Wrinkles on the face are often due to expression, which includes frowning, concentrating, or smiling. These wrinkles get deeper as we grow old because of the loss of elasticity of our skin. But, with the administration of Botulinum toxin (Botox), our facial muscles get gently relaxed, and the wrinkles improve. Please read the article to know more.
Botulinum toxin is a neurotoxic derivative of Clostridium botulinum. There are eight distinct antigenic serotypes of exotoxins, and among these, only A and B are used for various medical indications. Exotoxin A is the most commonly used, and it is more potent than exotoxin B.
Clostridium botulinum bacteria are present in many natural settings, like soil, forests, lakes, and the intestinal tracts of fish and mammals.
Naturally occurring Clostridium botulinum bacteria and their spores are harmless, and the problems only arise when these spores transform and increase the cell population. To a certain extent, the bacteria start to produce Botulinum toxin, a deadly neurotoxin responsible for botulism.
Botulinum toxin is hazardous, and some scientists have found that a crystalline form of the Botulinum toxin can kill 1 million people, and a couple of kilograms can kill every human on the planet.
Botulinum toxin is a neurotoxin that targets the nervous system to disrupt the nerve signaling process that stimulates muscle contraction; thus, the drug causes temporary muscle paralysis.
In order to contract the muscle, the Botulinum toxin inhibits the release of neurotransmitters, a chemical messenger (acetylcholine) at the nerve terminal. It impedes the nerve impulse and leads to paralysis of muscles. This is due to the attachment of the acetylcholine to the receptors on the muscle cells, and this causes the cells to contract or shorten.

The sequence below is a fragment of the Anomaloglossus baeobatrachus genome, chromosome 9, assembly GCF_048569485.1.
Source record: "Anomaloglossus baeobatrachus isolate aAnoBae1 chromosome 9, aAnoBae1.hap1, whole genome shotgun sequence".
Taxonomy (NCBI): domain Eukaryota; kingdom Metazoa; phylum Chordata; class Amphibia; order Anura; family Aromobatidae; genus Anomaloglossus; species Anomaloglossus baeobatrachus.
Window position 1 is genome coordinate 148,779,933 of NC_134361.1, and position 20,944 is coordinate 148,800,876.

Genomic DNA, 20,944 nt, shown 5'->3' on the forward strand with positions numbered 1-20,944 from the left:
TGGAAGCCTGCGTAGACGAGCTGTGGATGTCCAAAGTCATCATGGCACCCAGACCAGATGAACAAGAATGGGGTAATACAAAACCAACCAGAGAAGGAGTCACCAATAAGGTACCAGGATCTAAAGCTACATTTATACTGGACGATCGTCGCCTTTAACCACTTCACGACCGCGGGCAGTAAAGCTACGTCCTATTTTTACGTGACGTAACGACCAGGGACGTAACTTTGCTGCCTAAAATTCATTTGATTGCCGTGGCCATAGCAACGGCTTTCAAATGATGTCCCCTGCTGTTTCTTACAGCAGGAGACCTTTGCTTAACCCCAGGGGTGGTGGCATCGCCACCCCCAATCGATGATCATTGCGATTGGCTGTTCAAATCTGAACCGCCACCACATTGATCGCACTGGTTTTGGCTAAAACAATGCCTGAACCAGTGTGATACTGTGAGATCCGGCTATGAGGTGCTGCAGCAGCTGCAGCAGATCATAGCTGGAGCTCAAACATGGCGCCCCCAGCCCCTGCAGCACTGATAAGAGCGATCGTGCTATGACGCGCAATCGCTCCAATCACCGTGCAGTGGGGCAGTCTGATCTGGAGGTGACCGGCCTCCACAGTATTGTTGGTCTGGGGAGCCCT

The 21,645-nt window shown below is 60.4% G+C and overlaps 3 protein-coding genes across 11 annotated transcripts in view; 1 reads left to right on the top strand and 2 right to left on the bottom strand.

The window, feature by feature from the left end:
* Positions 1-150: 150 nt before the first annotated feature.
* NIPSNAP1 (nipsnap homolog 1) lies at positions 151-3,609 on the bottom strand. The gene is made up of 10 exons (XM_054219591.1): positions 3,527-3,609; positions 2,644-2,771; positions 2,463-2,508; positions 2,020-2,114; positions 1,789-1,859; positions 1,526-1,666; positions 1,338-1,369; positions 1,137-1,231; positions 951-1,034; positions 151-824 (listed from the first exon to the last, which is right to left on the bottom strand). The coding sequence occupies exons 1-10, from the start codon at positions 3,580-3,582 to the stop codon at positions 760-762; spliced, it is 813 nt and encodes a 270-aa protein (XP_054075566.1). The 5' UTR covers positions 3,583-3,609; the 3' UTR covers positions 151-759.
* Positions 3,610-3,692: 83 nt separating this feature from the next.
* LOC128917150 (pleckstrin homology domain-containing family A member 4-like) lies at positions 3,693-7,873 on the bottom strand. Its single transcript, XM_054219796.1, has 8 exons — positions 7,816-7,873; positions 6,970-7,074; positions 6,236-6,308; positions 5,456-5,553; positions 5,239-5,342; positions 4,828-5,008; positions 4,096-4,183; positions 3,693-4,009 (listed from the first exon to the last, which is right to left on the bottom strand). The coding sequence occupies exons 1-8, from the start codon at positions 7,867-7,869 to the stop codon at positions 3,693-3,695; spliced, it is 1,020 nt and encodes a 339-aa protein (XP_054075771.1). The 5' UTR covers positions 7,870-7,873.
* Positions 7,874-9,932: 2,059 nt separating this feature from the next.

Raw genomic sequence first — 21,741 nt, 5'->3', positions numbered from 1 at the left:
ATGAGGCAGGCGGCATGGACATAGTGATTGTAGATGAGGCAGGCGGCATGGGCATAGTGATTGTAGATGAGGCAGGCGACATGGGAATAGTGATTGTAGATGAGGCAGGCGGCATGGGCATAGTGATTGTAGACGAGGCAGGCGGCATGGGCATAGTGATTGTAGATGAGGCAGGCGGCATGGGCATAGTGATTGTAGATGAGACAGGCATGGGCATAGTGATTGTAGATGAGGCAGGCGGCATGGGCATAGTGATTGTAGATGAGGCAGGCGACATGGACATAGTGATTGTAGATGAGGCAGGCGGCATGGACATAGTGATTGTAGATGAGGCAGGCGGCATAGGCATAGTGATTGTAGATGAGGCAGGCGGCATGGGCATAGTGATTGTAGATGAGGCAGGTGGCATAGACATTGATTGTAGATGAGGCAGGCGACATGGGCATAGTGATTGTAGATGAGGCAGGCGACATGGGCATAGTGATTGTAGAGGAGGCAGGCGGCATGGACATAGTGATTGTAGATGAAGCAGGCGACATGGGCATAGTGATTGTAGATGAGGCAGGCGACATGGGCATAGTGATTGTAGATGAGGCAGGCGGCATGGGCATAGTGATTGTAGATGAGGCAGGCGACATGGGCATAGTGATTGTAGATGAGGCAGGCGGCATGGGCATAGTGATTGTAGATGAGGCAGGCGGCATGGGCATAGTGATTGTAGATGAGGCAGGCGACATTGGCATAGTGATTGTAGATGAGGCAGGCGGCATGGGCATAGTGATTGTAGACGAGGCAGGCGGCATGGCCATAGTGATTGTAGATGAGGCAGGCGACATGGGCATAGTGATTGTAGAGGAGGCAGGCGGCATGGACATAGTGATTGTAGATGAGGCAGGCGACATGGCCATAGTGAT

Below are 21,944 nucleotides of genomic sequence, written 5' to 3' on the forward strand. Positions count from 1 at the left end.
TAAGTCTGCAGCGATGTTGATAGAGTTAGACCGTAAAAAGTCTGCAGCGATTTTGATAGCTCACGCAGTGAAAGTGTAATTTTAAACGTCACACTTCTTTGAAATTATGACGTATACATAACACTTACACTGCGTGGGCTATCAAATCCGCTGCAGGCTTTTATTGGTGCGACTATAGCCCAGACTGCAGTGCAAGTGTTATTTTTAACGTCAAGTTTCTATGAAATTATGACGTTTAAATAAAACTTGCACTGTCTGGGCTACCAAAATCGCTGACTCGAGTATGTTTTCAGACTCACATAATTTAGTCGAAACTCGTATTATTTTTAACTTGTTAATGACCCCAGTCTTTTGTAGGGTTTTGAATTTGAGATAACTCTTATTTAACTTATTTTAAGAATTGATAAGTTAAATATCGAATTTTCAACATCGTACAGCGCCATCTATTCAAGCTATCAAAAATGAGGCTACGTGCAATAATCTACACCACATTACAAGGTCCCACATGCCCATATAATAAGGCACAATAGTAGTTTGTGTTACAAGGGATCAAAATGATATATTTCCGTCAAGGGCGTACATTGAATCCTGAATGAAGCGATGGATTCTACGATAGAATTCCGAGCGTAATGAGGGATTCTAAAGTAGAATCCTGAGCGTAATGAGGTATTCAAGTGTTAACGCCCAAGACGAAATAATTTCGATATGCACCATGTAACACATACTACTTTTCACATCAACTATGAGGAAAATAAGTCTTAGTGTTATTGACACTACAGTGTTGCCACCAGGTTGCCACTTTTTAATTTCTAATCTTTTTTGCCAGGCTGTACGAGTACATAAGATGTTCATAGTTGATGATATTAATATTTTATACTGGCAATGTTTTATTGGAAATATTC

Thus, Botox injections prevent the release of acetylcholine, which stops the contraction of the muscle cells.
a) Cosmetic Use of Botox:
Elimination or cosmetic correction of wrinkles and rhytides on the upper face like crow’s feet wrinkles at the side of our eyes, frown lines or angry lines on the forehead and mid and lower part of the face like the line below eyes, lines around the mouth, chin irregularities and correction of mouth corner.
Eyebrow lift - Due to aging, if there is a descent of eyebrows, then it can be raised back.
Horizontal necklace lines or vertical platysmal bands can be corrected.
b) Other Uses of Botox:
Also, Botox is used to treat a variety of medical conditions. The FDA has approved Botox for people above 18 years of age for the following uses.
It is utilized for the treatment of muscle spasms like in torticollis, palmoplantar and axillary hyperhidrosis (excessive sweating).
Upper limb spasticity (people older than 2 years of age).
Neurological movement disorder called cervical dystonia, affecting the head and causing neck pain.
Crossed eyes, or strabismus (people older than 12 years of age).
Preventing migraines in people whose headaches last for at least 4 hours for 15 days a month.
Severe sweating of underarms or hyperhidrosis.
Eyelid spasms, due to dystonia.
Reduces symptoms of an overactive bladder when anticholinergic medications do not help.
c) Unapproved Uses:
Some people also have Botox injections for unapproved uses; they are,
Vulvodynia, discomfort, and pain in the vagina with unknown cause.
Achalasia (difficulty in swallowing).
Sialorrhea (producing too much saliva).
Raynaud’s disease (affects circulation).
Dyshidrotic eczema (affecting the palms of the hands and soles of the feet)
Anismus (dysfunction of the anal muscle).